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WORKING WEEKEND: Broadband Takes the ‘Sub' Way

8 Mar, 2002 By: Bruce Apar

Remember the membership fees charged by video rentailers? They're back. This time they're subscriptions, and they are the preferred business model for the technology that hovers like a dark cloud over packaged media.

Broadband, anyone?

It's not just broadband. Take Netflix, the online DVD rental service that is ready for its close-up with a newly-minted initial public offering to raise more than $100 million. Netflix "members" pay a flat rate of $19.95 a month for all-you-can-rent as long as no more than three titles are out at any one time.

Everywhere you look online, there's the "s" word, for subscription. TiVo, the digital video recorder company, is hiking its rate $3 to $12.95 a month ($250 for a lifetime sub) and has tallied 380,000 subscribers at the $9.95 rate, with another quarter-million subs projected by January 2003.

Sony, about to make a play for online gaming via PlayStation2, already has seen the power of a subscription model with its EverQuest online role-playing game for PCs. It's reported that 400,000 subscribers pay $10 monthly to play EverQuest whenever they want.

Director David Lynch -- the mastermind behind Eraserhead, Elephant Man, Blue Velvet and Twin Peaks -- just launched his own Web site with the disclaimer that because it is sans advertising he has no choice but to charge, what else? 10 bucks a month. Is there a pattern here?

You can decide for yourself if this Web site is compelling enough to attract a Lynch mob (of, say, 400,000 or so), by clicking on davidlynch.com.

Having paid a cursor-y visit myself to the Lynch burg in cyberspace, it's hard to say if it's worth a tenspot every 30 days without actually signing up, which I declined to do for now. What's easier to say is it offers further evidence that ambitious online entertainment like this must be experienced on a high-speed Internet broadband connection, unless you are a retiree with infinite patience who thinks waiting for slow downloads is more fun than watching water boil. One way to describe the difference experiencing the Internet with a phone modem versus broadband is "trickle or treat."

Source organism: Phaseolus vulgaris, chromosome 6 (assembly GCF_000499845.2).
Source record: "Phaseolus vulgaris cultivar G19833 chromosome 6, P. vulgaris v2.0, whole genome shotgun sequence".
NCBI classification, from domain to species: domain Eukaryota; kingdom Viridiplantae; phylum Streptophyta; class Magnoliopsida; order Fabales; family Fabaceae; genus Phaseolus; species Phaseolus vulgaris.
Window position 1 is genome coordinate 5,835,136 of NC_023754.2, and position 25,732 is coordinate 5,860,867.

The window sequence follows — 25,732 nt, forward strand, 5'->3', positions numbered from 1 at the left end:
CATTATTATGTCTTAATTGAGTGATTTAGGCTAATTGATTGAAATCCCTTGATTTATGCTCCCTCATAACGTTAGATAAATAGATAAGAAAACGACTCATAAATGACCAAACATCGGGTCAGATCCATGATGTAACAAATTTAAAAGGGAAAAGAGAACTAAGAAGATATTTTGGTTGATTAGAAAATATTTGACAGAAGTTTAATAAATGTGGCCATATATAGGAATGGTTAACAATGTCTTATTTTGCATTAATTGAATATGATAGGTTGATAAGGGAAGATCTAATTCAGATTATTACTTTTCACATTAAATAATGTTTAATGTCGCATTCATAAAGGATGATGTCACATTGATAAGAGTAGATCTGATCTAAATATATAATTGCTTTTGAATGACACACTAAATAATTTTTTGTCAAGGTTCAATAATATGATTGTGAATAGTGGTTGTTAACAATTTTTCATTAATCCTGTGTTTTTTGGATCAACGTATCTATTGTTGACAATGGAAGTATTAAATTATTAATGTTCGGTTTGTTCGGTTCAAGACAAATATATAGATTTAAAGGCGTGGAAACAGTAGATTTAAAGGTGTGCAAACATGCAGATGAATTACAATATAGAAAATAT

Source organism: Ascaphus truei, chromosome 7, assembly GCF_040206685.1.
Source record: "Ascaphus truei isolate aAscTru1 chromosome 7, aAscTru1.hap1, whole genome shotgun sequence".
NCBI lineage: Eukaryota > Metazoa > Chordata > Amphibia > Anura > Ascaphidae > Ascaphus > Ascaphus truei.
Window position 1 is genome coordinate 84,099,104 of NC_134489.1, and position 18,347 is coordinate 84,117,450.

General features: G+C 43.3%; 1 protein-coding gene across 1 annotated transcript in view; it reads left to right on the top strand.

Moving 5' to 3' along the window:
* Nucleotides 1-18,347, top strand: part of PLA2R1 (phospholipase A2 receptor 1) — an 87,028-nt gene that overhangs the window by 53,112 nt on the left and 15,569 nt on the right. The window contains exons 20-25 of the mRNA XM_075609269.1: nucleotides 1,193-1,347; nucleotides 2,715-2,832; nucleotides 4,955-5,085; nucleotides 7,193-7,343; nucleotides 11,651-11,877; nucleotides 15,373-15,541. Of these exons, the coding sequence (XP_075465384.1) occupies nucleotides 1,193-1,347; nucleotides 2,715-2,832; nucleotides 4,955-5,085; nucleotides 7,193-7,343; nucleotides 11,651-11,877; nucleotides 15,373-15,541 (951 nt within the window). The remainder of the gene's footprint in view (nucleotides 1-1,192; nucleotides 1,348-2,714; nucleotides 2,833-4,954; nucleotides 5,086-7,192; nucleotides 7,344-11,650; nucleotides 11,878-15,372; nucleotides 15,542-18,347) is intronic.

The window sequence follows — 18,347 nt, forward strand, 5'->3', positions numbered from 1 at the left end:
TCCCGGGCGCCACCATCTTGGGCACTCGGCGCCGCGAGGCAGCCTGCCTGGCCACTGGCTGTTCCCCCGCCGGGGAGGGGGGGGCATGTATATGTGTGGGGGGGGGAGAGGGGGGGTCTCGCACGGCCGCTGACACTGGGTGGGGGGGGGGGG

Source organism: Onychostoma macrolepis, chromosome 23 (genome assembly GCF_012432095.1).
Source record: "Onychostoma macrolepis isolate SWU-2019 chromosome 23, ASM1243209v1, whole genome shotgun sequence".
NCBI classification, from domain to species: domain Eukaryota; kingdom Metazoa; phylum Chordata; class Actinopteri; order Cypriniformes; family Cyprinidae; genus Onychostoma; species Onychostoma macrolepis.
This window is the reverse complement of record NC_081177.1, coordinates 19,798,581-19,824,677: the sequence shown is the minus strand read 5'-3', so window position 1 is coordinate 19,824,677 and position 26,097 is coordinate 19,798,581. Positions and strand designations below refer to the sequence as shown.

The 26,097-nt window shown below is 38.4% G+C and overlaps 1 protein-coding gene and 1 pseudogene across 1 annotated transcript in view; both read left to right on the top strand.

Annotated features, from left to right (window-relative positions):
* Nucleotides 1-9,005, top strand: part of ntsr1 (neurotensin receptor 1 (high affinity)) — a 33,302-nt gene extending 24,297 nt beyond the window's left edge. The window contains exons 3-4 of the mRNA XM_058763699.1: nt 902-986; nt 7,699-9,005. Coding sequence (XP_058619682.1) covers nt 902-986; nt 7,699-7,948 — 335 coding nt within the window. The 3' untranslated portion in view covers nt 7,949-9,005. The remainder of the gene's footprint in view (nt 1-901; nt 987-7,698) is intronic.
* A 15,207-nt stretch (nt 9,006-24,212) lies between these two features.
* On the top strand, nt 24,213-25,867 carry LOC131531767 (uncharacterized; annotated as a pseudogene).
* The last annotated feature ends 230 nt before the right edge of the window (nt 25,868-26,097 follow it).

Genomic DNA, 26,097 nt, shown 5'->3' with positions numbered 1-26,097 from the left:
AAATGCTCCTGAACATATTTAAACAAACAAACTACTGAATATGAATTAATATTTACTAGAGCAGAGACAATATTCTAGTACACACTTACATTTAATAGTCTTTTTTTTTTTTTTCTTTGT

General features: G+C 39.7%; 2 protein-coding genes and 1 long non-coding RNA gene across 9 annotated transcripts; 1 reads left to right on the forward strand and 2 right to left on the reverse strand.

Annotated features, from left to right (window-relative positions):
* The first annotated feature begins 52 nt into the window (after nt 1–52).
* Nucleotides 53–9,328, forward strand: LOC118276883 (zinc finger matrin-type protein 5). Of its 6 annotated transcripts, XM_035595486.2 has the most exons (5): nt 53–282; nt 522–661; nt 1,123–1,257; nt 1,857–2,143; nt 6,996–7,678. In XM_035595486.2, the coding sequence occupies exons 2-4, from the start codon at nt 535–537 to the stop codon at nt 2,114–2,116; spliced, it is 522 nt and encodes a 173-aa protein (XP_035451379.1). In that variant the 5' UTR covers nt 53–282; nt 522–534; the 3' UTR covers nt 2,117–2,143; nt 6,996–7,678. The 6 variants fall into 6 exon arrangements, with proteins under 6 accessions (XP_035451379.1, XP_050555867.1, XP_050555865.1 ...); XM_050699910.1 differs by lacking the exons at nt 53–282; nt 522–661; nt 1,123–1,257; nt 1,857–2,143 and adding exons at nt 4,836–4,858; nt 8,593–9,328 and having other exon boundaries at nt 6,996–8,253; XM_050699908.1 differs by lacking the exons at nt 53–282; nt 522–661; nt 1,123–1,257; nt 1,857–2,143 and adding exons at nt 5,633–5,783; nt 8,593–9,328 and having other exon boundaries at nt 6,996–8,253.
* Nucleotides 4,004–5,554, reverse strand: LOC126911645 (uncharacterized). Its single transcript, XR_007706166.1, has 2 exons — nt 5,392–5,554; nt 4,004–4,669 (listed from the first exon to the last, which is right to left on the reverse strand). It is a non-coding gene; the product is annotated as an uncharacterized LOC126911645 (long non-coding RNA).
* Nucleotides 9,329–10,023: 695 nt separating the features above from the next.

If you're wondering whether the recurring talk of broadband breaking through "this year" is a remake of the video-on-demand perennial predictions, it's not.

Because the Internet has become a quality-of-life staple for the masses, and because broadband brings a quantum upgrade in that quality, high-speed digital connections are quickly replacing dial-up modems.

Nielsen/NetRatings just announced that January 2002 was the first month broadband usage – at 1.2 billion hours – accounted for more than half of all time spent online. It was a 64 percent increase from the 727 million broadband hours counted in January 2001, which was 38 percent of all online time that month.

"Broadband usage has hit mainstream," reads the sound bite served up by Nielsen.

Maybe so, but I just had a field day with another brand of broadband -- 20th Century Fox's DVD of Baz Luhrmann's William Shakespeare's Romeo + Juliet, hitting the street this Tuesday. The group-grope commentary track is rather rambunctious but fun, with one participant even suggesting at the end they go back and re-record the commentary for the first few scenes, when they were still nervous. Luhrmann nixes that idea.

Plus, there are "galleries" from the director, cinematographer and designers; two music videos; script-to-screen excerpts; and interviews. Oh, yeah, and the movie is real cool, too. Put all that in your Internet pipe and smoke it.

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